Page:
1. María Josefa Gabriela Cariño Silang (March 19, 1731–September 29, 1763) was the first Filipino woman to lead a revolt during the Spanish colonization of the Philippines. An active member of the insurgent force of Diego Silang, her husband, she led the group for four months after his death before she was captured and executed.
Born in Barangay Caniogan, Santa, Ilocos Sur, Silang was a mestiza, of Spanish and Ilocano descent. She was adopted by a wealthy businessman who later married her at the age of 20, but left after three years. In 1757, she married again, this time to 27-year-old indigenous Ilocano rebel leader, Diego Silang. She became one of his closest advisors, a major figure in her husband’s collaboration with the British and the brief expulsion of Spanish officials from Vigan, Ilocos Sur during the British occupation of the Philippines.
On May 28, 1763, her husband was assassinated by order of royal and church authorities in Manila. After her husband’s death, she fled on horseback to the mountains of Abra to establish her headquarters, reassemble her troops, and rally the Tingguian community to fight. They descended on Vigan on September 10, 1763. But the Spanish garrison was ready, amassing Spanish, Tagalog, and Kapampangan soldiers and Ilocano collaborators to ambush her and rout her forces. Many were killed. She escaped, alongside her uncle Nicolas and seven other men, but later caught on September 29, 1763. They were summarily hanged in Vigan’s plaza, with Gabriela being the last to die.
Her ferocity and death became a symbol for Filipino women, their pre-colonial importance in Filipino society and their struggle for liberation during colonization.
2. Teodora Morales Alonso Realonda y Quintos is the mother of the recognised National Hero, , were prosperous farmers who were granted lease of a hacienda and an accompanying rice farm by the Dominicans. Rizal was the seventh child of their eleven children namely: Saturnina (1850-1913), Paciano (1851-1930), Narcisa (1852-1939), Olympia (1855-1887), Lucia (1857-1919), Maria (1859-1945), José Protasio (1861-1896), Concepcion (1862-1865), Josefa (1865-1945), Trinidad (1868-1951) and Soledad (1870-1929).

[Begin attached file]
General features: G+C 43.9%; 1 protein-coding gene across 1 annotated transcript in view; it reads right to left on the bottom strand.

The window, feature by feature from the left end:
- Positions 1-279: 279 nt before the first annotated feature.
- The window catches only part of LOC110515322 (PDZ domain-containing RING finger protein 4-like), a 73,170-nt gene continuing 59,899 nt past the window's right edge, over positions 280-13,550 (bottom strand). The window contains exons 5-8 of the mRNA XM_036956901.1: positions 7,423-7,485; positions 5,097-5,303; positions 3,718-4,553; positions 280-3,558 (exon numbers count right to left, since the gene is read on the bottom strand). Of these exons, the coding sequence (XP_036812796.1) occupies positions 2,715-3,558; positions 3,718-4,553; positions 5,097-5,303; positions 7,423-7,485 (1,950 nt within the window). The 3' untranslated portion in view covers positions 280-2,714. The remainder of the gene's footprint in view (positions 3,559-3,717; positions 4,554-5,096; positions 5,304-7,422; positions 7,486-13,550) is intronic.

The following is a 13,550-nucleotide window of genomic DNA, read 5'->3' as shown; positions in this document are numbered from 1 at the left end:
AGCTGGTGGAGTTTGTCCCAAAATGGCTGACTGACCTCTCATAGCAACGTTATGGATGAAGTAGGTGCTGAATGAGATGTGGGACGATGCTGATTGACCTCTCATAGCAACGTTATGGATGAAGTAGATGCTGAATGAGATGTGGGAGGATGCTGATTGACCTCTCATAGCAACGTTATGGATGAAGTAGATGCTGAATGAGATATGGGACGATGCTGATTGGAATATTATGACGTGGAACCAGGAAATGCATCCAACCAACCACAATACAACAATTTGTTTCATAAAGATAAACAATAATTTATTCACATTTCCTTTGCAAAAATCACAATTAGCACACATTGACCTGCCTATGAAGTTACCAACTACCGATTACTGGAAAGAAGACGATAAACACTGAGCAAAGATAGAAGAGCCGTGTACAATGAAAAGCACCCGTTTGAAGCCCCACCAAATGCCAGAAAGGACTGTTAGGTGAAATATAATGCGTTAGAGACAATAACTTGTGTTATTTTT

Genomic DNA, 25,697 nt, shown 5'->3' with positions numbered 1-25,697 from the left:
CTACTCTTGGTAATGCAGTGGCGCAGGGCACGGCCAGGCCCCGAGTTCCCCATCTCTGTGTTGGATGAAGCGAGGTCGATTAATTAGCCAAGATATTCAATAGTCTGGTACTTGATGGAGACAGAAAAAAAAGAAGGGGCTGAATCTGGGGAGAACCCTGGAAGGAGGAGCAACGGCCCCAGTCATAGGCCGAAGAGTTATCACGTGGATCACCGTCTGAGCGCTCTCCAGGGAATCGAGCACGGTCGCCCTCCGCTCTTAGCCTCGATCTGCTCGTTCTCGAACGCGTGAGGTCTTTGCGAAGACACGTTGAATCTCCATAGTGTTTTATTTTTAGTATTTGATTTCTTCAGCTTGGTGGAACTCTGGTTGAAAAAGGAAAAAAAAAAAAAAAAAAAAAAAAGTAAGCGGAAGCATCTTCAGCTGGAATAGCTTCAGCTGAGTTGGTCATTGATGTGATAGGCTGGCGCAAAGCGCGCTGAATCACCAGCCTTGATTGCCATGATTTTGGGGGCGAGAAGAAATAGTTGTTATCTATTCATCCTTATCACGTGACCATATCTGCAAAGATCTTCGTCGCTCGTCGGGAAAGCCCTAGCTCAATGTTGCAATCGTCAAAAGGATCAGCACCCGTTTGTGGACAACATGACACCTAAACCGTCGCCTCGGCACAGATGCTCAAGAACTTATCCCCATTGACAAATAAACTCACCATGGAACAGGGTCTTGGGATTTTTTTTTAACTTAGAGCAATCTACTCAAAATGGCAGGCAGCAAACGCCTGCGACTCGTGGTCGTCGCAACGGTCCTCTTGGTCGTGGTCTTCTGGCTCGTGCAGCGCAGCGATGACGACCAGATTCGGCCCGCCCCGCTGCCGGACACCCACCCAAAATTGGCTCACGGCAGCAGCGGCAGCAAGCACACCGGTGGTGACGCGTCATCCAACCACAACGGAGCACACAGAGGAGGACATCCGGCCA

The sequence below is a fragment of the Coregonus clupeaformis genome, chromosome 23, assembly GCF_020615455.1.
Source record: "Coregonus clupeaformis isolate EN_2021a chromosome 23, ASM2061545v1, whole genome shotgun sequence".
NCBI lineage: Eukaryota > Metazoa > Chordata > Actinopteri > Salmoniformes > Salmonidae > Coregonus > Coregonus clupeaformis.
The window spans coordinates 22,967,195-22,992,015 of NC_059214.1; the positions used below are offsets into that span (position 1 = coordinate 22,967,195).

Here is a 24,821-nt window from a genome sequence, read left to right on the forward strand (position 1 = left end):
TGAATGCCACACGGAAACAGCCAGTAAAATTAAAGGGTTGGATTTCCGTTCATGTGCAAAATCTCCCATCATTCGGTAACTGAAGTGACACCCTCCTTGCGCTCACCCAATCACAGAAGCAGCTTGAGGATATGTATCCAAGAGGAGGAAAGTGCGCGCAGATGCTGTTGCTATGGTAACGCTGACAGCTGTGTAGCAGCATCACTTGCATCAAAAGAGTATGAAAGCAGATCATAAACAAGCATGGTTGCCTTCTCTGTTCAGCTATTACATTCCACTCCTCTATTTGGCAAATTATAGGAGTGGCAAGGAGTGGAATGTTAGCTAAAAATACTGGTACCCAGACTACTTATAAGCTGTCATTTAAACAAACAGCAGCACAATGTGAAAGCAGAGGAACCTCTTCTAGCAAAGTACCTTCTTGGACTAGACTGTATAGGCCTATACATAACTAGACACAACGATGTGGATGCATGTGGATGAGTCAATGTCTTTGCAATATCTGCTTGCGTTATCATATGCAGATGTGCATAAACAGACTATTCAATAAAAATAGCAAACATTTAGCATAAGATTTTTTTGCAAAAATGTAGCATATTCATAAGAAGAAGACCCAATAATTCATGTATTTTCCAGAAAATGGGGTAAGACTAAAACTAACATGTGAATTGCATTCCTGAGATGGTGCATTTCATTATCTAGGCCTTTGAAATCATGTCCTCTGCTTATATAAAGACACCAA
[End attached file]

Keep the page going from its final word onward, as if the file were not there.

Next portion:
The nation grieved upon her death for they have lost a great matriarch.
3. Melchora Aquino de Ramos (January 6, 1812 – March 2, 1919) was a Filipino revolutionary who became known as “Tandang Sora” (“Tandang” is derived from the Tagalog word matanda, which means old) in the history of the Philippines because of her age when the Philippine Revolution broke out in 1896 (she was already 84 at the time). She gained the title Grand Woman of the revolution and the Mother of Balintawak for her heroic contributions to Philippine history.
4. María Corazón Cojuangco-Aquino (born María Corazón Sumulong Cojuangco on January 25, 1933), widely known as Cory Aquino, was the 11th President of the Philippines, serving from 1986 to 1992. She was the first female President of the Philippines and was Asia’s first female President (except Soong Ching-ling, Honorary President and acting Chairman of China). She is a world-renowned advocate of democracy, peace, women’s empowerment, and religious piety.
A self-proclaimed “plain housewife”, Aquino is the widow of Senator Benigno Aquino, Jr., a leading figure in the political opposition against the autocratic rule of President Ferdinand Marcos. After her husband was assassinated upon his return from exile in the United States on August 21, 1983, Aquino, who had no prior political experience, became a focal point and unifying force of the opposition against Marcos. She was drafted to run against Marcos in the 1986 snap presidential elections. After Marcos was proclaimed the winner despite widespread reports of electoral fraud, Aquino was installed as President by the peaceful 1986 People Power Revolution.